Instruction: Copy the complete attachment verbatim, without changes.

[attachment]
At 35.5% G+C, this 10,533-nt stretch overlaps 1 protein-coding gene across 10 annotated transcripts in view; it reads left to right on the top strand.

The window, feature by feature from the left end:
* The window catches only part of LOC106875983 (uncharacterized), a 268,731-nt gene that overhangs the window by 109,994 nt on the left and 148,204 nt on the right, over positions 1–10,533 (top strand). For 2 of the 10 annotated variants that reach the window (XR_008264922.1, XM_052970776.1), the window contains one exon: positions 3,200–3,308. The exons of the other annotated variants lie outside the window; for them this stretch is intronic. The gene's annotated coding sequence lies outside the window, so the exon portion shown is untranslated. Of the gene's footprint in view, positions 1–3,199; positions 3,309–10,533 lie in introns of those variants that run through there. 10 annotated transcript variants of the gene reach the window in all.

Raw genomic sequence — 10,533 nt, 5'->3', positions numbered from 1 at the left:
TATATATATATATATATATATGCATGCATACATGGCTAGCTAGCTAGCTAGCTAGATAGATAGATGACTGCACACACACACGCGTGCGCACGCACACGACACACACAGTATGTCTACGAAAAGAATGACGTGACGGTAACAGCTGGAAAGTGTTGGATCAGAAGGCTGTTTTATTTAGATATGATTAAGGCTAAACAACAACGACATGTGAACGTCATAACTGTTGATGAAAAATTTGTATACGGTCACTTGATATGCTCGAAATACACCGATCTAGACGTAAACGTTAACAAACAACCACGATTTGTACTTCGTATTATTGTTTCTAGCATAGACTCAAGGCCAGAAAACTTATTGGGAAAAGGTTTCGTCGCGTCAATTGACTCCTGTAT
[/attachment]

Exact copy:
At 35.5% G+C, this 10,533-nt stretch overlaps 1 protein-coding gene across 10 annotated transcripts in view; it reads left to right on the top strand.

The window, feature by feature from the left end:
* The window catches only part of LOC106875983 (uncharacterized), a 268,731-nt gene that overhangs the window by 109,994 nt on the left and 148,204 nt on the right, over positions 1–10,533 (top strand). For 2 of the 10 annotated variants that reach the window (XR_008264922.1, XM_052970776.1), the window contains one exon: positions 3,200–3,308. The exons of the other annotated variants lie outside the window; for them this stretch is intronic. The gene's annotated coding sequence lies outside the window, so the exon portion shown is untranslated. Of the gene's footprint in view, positions 1–3,199; positions 3,309–10,533 lie in introns of those variants that run through there. 10 annotated transcript variants of the gene reach the window in all.

Raw genomic sequence — 10,533 nt, 5'->3', positions numbered from 1 at the left:
TATATATATATATATATATATGCATGCATACATGGCTAGCTAGCTAGCTAGCTAGATAGATAGATGACTGCACACACACACGCGTGCGCACGCACACGACACACACAGTATGTCTACGAAAAGAATGACGTGACGGTAACAGCTGGAAAGTGTTGGATCAGAAGGCTGTTTTATTTAGATATGATTAAGGCTAAACAACAACGACATGTGAACGTCATAACTGTTGATGAAAAATTTGTATACGGTCACTTGATATGCTCGAAATACACCGATCTAGACGTAAACGTTAACAAACAACCACGATTTGTACTTCGTATTATTGTTTCTAGCATAGACTCAAGGCCAGAAAACTTATTGGGAAAAGGTTTCGTCGCGTCAATTGACTCCTGTAT